This rise in prices is due to a scarcity of the fiber. This scarcity affects not only organic cotton but most of all fibers! We’ve seen prices rise in recycled polyester, Lenzing fibers, silk etc…

Tip: Prices fluctuate heavily month after month. If you are in the process of sampling or intend to start, make sure you ask your manufacturer how long his quotes are valid for. 

If you’re sampling now for an order that needs to be placed in September, be prepared for the need to re-issue a quote on your styles. Your manufacturer will have to adapt to market prices.

Logistic prices have also gone up since the crisis started. Brands absolutely need to take this into account while calculating their pricing.

Tip:  Make sure you reach out to your logistics agent and ask them for an updated quotes for future shipments before placing an order with your manufacturer.

Challenge #3 Communicating with your audience the realities of your supply chain.

The current COVID crisis in India is heartbreaking to say the least. It might be worrisome for your clients that know you produce with partners in India.

Now more than ever might be the opportunity to tell the story of the people behind your clothes. Your following need to know you are engaged in the health of the people working for you.

They will probably feel good too to hear about how people organize and fight back against the disease. Everyone can use some positive news, especially now.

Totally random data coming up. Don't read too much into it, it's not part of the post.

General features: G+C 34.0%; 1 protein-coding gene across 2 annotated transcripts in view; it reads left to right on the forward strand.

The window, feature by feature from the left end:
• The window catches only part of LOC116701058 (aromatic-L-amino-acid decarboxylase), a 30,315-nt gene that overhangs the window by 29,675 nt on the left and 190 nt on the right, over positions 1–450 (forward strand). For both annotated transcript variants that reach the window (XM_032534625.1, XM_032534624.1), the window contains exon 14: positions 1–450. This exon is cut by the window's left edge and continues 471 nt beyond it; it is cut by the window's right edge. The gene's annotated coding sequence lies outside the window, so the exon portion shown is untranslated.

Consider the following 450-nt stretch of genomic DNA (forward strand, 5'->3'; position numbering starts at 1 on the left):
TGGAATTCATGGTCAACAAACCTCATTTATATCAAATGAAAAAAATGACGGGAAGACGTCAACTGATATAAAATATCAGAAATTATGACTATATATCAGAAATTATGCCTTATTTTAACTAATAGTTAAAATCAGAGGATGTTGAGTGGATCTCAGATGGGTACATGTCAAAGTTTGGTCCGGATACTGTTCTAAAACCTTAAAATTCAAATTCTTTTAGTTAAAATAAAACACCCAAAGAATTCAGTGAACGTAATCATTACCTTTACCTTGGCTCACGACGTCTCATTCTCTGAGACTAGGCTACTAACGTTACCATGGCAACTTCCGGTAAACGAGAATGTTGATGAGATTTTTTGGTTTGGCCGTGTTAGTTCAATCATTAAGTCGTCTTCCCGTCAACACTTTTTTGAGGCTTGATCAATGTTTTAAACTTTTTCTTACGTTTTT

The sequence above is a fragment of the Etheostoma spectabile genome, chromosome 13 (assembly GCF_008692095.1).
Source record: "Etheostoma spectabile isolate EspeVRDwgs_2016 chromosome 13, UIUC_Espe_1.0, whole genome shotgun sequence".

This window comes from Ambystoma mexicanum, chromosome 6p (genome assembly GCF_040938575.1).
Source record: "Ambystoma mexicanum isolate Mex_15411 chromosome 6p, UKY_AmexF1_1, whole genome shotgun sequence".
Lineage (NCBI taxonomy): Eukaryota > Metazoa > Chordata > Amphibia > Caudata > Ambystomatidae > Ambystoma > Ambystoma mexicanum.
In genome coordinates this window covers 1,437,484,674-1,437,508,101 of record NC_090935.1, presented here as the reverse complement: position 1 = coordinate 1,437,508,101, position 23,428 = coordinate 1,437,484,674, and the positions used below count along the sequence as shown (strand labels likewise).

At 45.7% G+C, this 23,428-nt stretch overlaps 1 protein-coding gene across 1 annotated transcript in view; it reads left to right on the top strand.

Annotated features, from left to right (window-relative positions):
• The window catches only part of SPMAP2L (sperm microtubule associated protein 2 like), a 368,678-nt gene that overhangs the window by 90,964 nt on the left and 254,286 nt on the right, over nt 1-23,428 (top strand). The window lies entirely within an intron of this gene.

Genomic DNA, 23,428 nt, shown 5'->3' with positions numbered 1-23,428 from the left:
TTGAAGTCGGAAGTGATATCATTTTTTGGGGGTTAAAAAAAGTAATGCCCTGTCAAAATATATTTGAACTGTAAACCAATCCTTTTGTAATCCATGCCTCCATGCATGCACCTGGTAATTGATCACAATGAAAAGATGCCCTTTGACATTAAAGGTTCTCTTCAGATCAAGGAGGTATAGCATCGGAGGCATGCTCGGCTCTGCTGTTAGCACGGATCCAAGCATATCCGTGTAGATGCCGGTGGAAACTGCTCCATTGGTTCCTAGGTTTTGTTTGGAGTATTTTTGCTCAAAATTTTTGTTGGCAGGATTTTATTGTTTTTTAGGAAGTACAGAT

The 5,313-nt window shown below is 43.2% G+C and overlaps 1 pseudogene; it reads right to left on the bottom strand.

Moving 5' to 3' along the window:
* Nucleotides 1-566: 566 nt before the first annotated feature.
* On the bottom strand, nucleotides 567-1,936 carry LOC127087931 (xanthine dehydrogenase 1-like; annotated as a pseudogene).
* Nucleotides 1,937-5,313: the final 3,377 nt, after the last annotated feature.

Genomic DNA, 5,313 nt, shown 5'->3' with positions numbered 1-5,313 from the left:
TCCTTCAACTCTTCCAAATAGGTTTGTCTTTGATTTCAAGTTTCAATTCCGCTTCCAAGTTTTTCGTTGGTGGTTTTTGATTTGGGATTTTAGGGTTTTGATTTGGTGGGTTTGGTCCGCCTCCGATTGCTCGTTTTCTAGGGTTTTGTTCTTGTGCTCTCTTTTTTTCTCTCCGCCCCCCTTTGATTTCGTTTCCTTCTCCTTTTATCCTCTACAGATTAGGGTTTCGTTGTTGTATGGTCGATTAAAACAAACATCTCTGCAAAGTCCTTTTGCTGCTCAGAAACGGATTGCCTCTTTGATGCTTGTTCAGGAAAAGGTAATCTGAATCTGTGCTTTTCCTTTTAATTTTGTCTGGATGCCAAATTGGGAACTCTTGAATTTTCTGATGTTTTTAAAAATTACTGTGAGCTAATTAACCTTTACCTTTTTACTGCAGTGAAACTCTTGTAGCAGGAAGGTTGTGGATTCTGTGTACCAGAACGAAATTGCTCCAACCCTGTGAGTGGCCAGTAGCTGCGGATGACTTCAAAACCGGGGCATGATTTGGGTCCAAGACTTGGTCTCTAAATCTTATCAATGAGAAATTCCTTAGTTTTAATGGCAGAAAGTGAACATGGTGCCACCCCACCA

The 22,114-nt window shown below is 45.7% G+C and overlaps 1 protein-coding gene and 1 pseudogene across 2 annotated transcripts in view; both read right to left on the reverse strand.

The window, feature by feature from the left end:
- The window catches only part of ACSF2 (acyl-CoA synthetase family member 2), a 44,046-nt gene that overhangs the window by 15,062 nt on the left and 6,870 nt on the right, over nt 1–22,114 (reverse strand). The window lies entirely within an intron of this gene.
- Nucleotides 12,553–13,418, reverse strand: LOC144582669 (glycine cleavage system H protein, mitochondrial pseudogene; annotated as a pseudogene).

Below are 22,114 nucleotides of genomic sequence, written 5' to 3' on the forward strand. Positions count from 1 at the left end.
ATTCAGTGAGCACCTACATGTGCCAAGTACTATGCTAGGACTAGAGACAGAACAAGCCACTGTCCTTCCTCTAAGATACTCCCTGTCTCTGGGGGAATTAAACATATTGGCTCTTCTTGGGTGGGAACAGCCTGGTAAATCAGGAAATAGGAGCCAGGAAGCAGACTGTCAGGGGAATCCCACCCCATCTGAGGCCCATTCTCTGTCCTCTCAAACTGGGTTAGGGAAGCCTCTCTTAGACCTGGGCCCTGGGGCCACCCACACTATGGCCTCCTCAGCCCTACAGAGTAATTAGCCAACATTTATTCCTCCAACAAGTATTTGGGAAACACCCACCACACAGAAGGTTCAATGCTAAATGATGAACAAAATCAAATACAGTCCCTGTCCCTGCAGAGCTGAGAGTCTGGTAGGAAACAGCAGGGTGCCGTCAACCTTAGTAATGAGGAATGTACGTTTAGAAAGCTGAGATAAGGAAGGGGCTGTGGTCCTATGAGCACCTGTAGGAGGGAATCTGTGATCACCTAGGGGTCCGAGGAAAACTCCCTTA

Tip: Ask your manufacturer how they adapted to the covid crisis and share their story to your audience.

Here’s some of what changed for us, and most likely for your manufacturer as well:

         1 – Implementation of standard COVID regulations; check temperatures on every entry/exit, provide masks and gel, add additional distance between machines and reduce our personnel.

         2 – Organized a small kitchen within the factory to ensure basic snacks and tea/coffee could be available to our team, thus removing the need to risk going to crowded street tea stalls.

         3 – Arranged appointments and access to doctors and pharmacy for our staff members. As of the writing of this article, we are in talks with several hospitals around our factory to organize a vaccination drive for our team members and their immediate families.

         4 – With the lockdowns, public transportation reduced or stopped entirely. Roads got blocked. People found themselves cut off from their homes and families. We dropped our people back to their homes, made sure everyone was reunited with their loved ones through lockdowns.

These are just some examples. In case you have any doubts as to how your manufacturer adapted to Covid, ask them. They will likely be happy to let you know the measures they took. 

The covid crisis has proven incredibly challenging for both brands and manufacturers. Now more than ever there needs to be open discussions, understanding and regular communications between both. Now is the time to improve on your relationship with your manufacturers and build an even stronger partnership. If you can make it through covid, changes are the relationship is meant to last!